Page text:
What a rabbit hole of music-listening that was! I fell in love with an old Irish song called Wild Rover. I wanted to include its lyrics in the scene but it has been recently recorded by many groups, including the Dubliners. It’s also regularly played at Irish soccer games. I thought I’d better avoid intellectual property issues, so I made up my own lyrics, to be sung to the tune of Wild Rover. Here’s my version:
I’ve run with the wild herd,
since I was a lad,
I’ve lost all that I earned,
spent good after bad.
But now, I’m a changed man,
with money to share,
I’ll never again
leave my pretty young mare.
And I’ll run with ’em no more,
No never, no more,
Will I run with the wild herd, No never, no more.
What made you write a book about Jane’s trying to be a columnist?
This is the second in a trilogy featuring Jane Benjamin. One of the core things I wanted to do in this novel was to explore Jane’s ambition and her idea about what she should and could be as a woman in 1939. Jane is just beginning at 19 to explore her sexuality and she’s not having the best luck. This is partly because she’s gender fluid. This obviously was not a term or a concept that would have been familiar to her at that time.
And yet, the real heart of my interest was the question of what it would take for a young woman to develop a successful career at that moment in time. What she’d have to give up to get what she aims at. Can she be a good-enough caregiver for her toddler sister Elsie if she’s also aiming to be a successful columnist? That push-pull is at the root of Jane’s character development.
Where do you get inspiration for your stories?
I am inspired by fascinating historical figures like Dorothea Lange, Alice Marble, Henry J. Kaiser, and more. I like to start with some facets of their history but then fictionalize them with new names. That way I can make them as dastardly as I dare.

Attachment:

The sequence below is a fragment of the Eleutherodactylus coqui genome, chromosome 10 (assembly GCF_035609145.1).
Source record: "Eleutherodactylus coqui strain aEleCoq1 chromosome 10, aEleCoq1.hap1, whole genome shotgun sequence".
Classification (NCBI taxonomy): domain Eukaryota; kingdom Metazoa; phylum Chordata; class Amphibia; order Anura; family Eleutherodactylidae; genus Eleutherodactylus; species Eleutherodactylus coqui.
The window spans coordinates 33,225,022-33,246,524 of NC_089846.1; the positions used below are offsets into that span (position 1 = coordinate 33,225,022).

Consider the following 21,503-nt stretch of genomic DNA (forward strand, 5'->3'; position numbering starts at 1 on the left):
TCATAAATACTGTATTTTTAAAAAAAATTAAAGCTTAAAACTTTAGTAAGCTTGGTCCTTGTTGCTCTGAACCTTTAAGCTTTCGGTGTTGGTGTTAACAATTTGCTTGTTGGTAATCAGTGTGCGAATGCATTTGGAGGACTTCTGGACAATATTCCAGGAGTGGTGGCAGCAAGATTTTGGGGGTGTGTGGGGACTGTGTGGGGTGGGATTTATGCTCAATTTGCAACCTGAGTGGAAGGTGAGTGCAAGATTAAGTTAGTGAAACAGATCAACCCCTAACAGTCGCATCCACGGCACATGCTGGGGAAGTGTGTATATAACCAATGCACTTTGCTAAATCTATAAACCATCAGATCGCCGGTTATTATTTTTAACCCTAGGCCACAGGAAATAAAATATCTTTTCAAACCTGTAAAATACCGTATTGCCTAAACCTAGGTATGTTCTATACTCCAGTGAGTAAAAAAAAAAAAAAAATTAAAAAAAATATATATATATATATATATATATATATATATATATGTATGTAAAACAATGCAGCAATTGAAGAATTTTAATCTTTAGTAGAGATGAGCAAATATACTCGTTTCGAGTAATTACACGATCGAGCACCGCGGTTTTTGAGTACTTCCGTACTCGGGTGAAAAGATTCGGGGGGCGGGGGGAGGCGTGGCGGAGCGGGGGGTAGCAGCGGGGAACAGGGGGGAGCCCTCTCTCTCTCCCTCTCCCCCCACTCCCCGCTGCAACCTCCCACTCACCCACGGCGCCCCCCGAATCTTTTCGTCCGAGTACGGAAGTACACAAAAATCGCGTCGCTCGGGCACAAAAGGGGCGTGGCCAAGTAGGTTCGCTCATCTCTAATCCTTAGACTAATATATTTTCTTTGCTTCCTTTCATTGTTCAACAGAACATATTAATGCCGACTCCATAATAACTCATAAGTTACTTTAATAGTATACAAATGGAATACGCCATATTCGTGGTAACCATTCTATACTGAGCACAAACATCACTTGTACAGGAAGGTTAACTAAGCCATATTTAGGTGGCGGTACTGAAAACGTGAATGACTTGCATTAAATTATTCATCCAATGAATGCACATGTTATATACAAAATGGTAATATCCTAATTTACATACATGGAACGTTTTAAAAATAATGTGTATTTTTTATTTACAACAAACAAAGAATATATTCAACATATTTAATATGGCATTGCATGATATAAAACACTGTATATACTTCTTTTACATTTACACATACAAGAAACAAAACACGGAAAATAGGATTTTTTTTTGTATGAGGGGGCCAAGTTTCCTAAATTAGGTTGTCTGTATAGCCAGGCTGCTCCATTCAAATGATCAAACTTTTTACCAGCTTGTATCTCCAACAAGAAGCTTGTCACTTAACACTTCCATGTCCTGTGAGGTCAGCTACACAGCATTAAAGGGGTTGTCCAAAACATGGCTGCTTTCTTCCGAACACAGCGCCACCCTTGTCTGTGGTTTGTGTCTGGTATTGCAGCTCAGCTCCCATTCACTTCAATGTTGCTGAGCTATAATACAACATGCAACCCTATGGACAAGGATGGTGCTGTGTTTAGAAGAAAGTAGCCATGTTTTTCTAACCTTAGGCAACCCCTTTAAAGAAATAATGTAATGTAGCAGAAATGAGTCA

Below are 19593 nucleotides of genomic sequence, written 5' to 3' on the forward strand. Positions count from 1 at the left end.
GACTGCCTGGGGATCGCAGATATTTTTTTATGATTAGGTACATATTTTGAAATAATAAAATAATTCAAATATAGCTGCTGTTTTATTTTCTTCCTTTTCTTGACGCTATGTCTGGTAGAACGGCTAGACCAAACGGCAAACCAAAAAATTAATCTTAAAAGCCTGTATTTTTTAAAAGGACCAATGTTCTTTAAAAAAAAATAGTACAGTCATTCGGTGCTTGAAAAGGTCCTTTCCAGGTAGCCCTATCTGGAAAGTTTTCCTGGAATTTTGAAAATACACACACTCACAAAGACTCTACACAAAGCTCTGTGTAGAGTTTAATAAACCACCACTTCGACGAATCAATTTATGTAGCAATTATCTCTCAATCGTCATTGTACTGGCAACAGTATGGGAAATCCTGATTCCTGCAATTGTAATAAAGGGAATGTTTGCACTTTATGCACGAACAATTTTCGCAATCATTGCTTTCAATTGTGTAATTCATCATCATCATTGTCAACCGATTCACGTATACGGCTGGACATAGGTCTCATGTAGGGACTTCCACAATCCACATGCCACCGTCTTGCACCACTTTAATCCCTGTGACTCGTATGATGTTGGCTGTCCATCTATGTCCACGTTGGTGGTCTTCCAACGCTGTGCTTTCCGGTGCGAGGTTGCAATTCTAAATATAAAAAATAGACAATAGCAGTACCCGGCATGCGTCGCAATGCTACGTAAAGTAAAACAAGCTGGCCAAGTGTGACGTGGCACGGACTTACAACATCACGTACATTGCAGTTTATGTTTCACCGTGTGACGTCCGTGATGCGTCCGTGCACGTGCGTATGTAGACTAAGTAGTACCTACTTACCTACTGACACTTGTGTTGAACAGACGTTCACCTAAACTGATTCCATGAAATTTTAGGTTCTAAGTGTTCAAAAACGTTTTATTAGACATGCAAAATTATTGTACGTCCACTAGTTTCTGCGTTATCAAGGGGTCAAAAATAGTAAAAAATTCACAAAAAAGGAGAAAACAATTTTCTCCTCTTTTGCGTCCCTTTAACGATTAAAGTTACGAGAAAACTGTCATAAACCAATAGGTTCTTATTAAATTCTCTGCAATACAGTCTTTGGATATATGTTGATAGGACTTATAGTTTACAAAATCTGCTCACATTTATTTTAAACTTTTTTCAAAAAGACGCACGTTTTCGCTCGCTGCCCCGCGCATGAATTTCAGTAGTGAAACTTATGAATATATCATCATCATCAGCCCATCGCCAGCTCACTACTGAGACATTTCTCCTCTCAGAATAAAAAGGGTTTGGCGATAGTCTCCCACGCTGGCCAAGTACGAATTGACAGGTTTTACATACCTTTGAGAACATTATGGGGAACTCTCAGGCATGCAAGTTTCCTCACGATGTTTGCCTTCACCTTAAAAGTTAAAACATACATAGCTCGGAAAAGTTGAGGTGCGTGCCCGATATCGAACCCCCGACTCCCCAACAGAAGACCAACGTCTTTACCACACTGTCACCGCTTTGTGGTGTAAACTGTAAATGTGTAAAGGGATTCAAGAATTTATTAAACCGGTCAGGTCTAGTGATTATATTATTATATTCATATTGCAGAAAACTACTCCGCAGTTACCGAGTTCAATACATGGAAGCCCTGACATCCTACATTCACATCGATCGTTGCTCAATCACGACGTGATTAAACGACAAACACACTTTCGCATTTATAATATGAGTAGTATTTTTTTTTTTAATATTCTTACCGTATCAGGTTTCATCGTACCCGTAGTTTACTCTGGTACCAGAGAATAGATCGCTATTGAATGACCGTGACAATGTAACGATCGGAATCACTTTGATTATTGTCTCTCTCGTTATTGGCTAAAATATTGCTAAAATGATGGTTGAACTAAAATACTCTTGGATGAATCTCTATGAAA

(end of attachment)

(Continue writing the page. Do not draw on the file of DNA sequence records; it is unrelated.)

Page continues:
But I only began writing these books at all as a result of listening to my family’s stories at holidays and other gatherings. My father is one of ten children, dustbowl Okies who traveled from Texas to California to find work. They lived in tents and Hoovervilles for quite a while. The children joined their parents in picking cotton and other crops in the morning before school and after school too. They told sad stories and also a lot of funny ones about those times. My first novel begins by remaking a story my father always told about the terrifying experience he had as a boy. The mother in the tent next door to his family tent told him to get rid of her husband. To drive him down the road (at twelve years old) and dump him out. My father always says that experience defined him. And it began this series, by looking at what might happen to people who have extremely difficult childhoods.
Meet the Narrator:
April Doty is a classically trained actress with a BFA from Syracuse University. She is a voice actor and the narrator of 26 books. Born in Virginia, educated in New York, seasoned in London and settled in Spain, April Doty brings the sound of a rich and varied life experience to her narration. The character of Jane came to life in her home studio on the Costa del Sol.
Meet the Author:
Shelley grew up in California’s Central Valley, the daughter of Dust Bowl immigrants who made good on their ambition to get out of the field. She recently retired from teaching writing at Sacramento State University and still consults with writers in the energy industry. She co-directs Stories on Stage Sacramento, where actors perform the stories of established and emerging authors, and serves on the advisory board of 916 Ink, an arts-based creative writing nonprofit for children, as well as on the board of the Gould Center for Humanistic Studies at Claremont McKenna College. Copy Boy is her first Jane Benjamin Novel. Tomboy is her second. The third, Working Girl, will come out in November 2023. Her writing has been a finalist in the Sarton Book Awards, IBPA Benjamin Franklin Awards, Killer Nashville’s Silver Falchion Award, the American Fiction Awards, and the National Indie Excellence Awards. She and her husband live in Sacramento with many photos of their out-of-town sons and their wonderful partners.